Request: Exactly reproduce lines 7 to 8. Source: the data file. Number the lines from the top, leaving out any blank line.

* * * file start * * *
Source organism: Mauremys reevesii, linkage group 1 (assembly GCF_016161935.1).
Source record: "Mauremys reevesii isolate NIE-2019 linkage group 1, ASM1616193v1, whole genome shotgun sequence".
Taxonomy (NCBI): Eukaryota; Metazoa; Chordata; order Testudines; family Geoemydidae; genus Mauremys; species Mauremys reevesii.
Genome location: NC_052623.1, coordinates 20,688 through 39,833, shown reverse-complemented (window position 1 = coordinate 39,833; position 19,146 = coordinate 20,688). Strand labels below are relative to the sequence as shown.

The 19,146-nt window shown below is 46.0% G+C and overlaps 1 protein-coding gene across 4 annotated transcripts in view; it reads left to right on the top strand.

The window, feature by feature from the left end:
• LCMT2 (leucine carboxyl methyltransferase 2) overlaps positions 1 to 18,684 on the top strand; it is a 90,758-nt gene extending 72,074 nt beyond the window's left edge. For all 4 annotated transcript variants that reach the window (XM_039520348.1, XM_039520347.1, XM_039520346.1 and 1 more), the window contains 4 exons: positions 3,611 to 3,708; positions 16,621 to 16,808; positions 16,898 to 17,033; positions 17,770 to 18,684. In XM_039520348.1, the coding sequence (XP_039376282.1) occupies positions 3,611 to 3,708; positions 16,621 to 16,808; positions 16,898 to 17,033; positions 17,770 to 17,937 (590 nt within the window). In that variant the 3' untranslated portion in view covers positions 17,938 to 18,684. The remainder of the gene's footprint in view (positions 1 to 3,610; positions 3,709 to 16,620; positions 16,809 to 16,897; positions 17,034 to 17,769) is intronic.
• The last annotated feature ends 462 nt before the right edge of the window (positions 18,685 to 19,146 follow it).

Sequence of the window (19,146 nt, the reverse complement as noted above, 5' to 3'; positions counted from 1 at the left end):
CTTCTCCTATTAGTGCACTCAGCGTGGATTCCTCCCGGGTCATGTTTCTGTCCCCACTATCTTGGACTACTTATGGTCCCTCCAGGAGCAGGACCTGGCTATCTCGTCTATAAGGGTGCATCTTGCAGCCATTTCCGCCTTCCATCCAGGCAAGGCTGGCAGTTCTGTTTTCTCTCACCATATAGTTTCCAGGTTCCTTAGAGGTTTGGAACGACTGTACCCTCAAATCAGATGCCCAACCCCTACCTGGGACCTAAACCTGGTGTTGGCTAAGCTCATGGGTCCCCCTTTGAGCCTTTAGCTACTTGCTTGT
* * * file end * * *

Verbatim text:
• LCMT2 (leucine carboxyl methyltransferase 2) overlaps positions 1 to 18,684 on the top strand; it is a 90,758-nt gene extending 72,074 nt beyond the window's left edge. For all 4 annotated transcript variants that reach the window (XM_039520348.1, XM_039520347.1, XM_039520346.1 and 1 more), the window contains 4 exons: positions 3,611 to 3,708; positions 16,621 to 16,808; positions 16,898 to 17,033; positions 17,770 to 18,684. In XM_039520348.1, the coding sequence (XP_039376282.1) occupies positions 3,611 to 3,708; positions 16,621 to 16,808; positions 16,898 to 17,033; positions 17,770 to 17,937 (590 nt within the window). In that variant the 3' untranslated portion in view covers positions 17,938 to 18,684. The remainder of the gene's footprint in view (positions 1 to 3,610; positions 3,709 to 16,620; positions 16,809 to 16,897; positions 17,034 to 17,769) is intronic.
• The last annotated feature ends 462 nt before the right edge of the window (positions 18,685 to 19,146 follow it).